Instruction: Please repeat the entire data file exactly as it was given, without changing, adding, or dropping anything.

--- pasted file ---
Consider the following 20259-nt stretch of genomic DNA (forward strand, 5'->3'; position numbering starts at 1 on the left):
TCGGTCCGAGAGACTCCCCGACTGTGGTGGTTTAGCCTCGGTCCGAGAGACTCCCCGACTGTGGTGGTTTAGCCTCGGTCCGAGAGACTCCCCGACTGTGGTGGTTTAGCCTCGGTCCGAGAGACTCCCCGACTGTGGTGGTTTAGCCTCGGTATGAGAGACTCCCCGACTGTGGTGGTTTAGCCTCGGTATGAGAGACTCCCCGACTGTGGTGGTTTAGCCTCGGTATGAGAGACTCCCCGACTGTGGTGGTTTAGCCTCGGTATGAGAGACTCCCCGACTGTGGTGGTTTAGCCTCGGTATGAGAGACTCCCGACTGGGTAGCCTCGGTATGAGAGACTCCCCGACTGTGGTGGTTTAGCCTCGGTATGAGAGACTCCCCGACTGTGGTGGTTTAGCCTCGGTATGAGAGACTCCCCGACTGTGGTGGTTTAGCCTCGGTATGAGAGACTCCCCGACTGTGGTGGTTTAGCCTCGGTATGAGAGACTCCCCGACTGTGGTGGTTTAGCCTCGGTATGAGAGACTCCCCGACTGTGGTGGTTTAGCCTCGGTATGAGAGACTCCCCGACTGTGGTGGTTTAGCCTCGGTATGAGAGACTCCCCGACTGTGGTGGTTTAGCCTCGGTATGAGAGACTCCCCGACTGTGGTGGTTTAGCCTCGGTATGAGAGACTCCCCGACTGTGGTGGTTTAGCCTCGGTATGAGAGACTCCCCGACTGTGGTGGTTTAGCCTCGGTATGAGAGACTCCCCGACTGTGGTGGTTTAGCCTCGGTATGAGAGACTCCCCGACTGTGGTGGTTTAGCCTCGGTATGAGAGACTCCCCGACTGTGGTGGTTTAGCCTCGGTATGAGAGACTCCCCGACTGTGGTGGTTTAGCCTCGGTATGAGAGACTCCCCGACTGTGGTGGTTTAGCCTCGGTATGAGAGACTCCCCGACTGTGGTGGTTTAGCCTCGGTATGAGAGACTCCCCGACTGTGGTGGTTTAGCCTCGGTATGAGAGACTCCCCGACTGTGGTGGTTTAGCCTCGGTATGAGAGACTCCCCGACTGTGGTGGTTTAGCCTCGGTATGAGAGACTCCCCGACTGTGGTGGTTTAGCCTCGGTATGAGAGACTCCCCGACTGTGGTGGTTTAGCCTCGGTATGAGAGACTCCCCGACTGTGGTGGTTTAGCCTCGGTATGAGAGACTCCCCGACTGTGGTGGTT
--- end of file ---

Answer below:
Consider the following 20259-nt stretch of genomic DNA (forward strand, 5'->3'; position numbering starts at 1 on the left):
TCGGTCCGAGAGACTCCCCGACTGTGGTGGTTTAGCCTCGGTCCGAGAGACTCCCCGACTGTGGTGGTTTAGCCTCGGTCCGAGAGACTCCCCGACTGTGGTGGTTTAGCCTCGGTCCGAGAGACTCCCCGACTGTGGTGGTTTAGCCTCGGTATGAGAGACTCCCCGACTGTGGTGGTTTAGCCTCGGTATGAGAGACTCCCCGACTGTGGTGGTTTAGCCTCGGTATGAGAGACTCCCCGACTGTGGTGGTTTAGCCTCGGTATGAGAGACTCCCCGACTGTGGTGGTTTAGCCTCGGTATGAGAGACTCCCGACTGGGTAGCCTCGGTATGAGAGACTCCCCGACTGTGGTGGTTTAGCCTCGGTATGAGAGACTCCCCGACTGTGGTGGTTTAGCCTCGGTATGAGAGACTCCCCGACTGTGGTGGTTTAGCCTCGGTATGAGAGACTCCCCGACTGTGGTGGTTTAGCCTCGGTATGAGAGACTCCCCGACTGTGGTGGTTTAGCCTCGGTATGAGAGACTCCCCGACTGTGGTGGTTTAGCCTCGGTATGAGAGACTCCCCGACTGTGGTGGTTTAGCCTCGGTATGAGAGACTCCCCGACTGTGGTGGTTTAGCCTCGGTATGAGAGACTCCCCGACTGTGGTGGTTTAGCCTCGGTATGAGAGACTCCCCGACTGTGGTGGTTTAGCCTCGGTATGAGAGACTCCCCGACTGTGGTGGTTTAGCCTCGGTATGAGAGACTCCCCGACTGTGGTGGTTTAGCCTCGGTATGAGAGACTCCCCGACTGTGGTGGTTTAGCCTCGGTATGAGAGACTCCCCGACTGTGGTGGTTTAGCCTCGGTATGAGAGACTCCCCGACTGTGGTGGTTTAGCCTCGGTATGAGAGACTCCCCGACTGTGGTGGTTTAGCCTCGGTATGAGAGACTCCCCGACTGTGGTGGTTTAGCCTCGGTATGAGAGACTCCCCGACTGTGGTGGTTTAGCCTCGGTATGAGAGACTCCCCGACTGTGGTGGTTTAGCCTCGGTATGAGAGACTCCCCGACTGTGGTGGTTTAGCCTCGGTATGAGAGACTCCCCGACTGTGGTGGTTTAGCCTCGGTATGAGAGACTCCCCGACTGTGGTGGTTTAGCCTCGGTATGAGAGACTCCCCGACTGTGGTGGTTTAGCCTCGGTATGAGAGACTCCCCGACTGTGGTGGTT